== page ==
With Northern out of the market a sizeable source of hedge cover is no longer available, which increases the risk on the retailers and encourages them to lift their prices as a result. But wait, can’t the retailers buy at least some of the missing hedges from the increased interconnector? Well, not very easily as it happens. The electricity that flows through the interconnector is produced by generators located in Victoria. But because they are in a different region (i.e. not in South Australia) they can’t easily write a hedge contract for electricity to be consumed in South Australia. That would be similar to an Australian manufacturer of milk products agreeing to sell cheese for delivery over the next twelve months at a fixed price denominated in roubles with no idea of how many Australian dollars that would translate into by the time payment was made. The difference is that whilst foreign exchange rates are only highly volatile, electricity spot prices are incredibly volatile. So the result is a shortage of hedge contracts. And that’s likely what is really behind the high retail prices that we are seeing today.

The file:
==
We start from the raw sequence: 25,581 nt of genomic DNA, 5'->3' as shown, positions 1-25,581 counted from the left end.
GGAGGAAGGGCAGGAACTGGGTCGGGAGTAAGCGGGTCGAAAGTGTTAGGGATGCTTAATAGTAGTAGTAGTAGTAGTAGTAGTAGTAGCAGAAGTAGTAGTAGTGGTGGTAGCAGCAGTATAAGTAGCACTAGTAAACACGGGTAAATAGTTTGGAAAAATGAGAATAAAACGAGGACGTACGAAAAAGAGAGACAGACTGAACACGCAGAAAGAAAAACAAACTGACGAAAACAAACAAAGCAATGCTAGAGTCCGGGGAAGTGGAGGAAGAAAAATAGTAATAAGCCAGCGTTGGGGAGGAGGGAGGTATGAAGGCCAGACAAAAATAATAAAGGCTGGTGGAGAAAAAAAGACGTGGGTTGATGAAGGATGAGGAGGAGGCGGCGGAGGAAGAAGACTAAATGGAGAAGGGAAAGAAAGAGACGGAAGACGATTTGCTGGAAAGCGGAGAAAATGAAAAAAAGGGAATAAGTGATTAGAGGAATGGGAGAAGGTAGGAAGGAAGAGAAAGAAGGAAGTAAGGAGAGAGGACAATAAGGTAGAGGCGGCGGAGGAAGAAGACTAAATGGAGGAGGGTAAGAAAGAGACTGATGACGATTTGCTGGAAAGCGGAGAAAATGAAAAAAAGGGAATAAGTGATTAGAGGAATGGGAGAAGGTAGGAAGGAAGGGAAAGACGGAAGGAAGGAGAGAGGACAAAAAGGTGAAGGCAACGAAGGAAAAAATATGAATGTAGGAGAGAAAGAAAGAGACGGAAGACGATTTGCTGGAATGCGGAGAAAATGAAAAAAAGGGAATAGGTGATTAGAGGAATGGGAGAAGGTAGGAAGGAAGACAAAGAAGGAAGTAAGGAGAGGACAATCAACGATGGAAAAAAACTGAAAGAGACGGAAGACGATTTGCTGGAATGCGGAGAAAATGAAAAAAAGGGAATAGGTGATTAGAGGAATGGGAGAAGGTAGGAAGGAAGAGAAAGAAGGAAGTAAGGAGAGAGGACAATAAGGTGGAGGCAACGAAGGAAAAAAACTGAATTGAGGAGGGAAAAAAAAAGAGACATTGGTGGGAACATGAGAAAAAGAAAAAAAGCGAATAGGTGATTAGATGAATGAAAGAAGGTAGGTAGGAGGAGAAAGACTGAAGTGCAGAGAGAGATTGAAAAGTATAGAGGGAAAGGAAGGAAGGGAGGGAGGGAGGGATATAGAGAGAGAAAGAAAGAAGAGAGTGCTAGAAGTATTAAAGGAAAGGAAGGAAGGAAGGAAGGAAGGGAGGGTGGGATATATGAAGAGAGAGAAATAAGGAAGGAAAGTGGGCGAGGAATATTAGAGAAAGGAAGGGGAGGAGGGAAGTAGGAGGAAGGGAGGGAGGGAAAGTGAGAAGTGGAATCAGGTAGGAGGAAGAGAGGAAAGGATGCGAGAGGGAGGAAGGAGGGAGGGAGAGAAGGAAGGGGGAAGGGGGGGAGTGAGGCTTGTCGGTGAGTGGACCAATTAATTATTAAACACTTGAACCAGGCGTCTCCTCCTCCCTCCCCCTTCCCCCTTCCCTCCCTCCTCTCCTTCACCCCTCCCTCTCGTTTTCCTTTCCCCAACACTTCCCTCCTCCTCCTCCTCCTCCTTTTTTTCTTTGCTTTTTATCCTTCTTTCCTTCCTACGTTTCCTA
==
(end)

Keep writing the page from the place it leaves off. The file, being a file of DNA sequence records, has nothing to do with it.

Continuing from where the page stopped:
However, some relief may be at hand. In late 2014 AGL announced that it would be closing its 480MW Torrens Island A plant in 2017. That has been known about for a long time. However, in the first week of June AGL issued statement a saying that it would not now be closing that plant after all, the reason being high prices and the risk of supply interruptions if the amount of generation capacity fell any further (see link to AGL media release below). So, Northern out, Torrens Island A back in, with a gap of about a year between the two, and we are back pretty close to where we started. If the future is in any way like the past, AGL’s announcement should start to bring the price of retail contracts back down, although how long this will take and to what level no-one can say. 

The question that everybody customer asks of course, is what do you do about it? For that, contact Energy Action. With more than ten years experience in electricity procurement and as the largest independent provider of energy procurement services in Australia we’d be delighted to help you.

Read more: AGL to defer mothballing of South Australian generating units.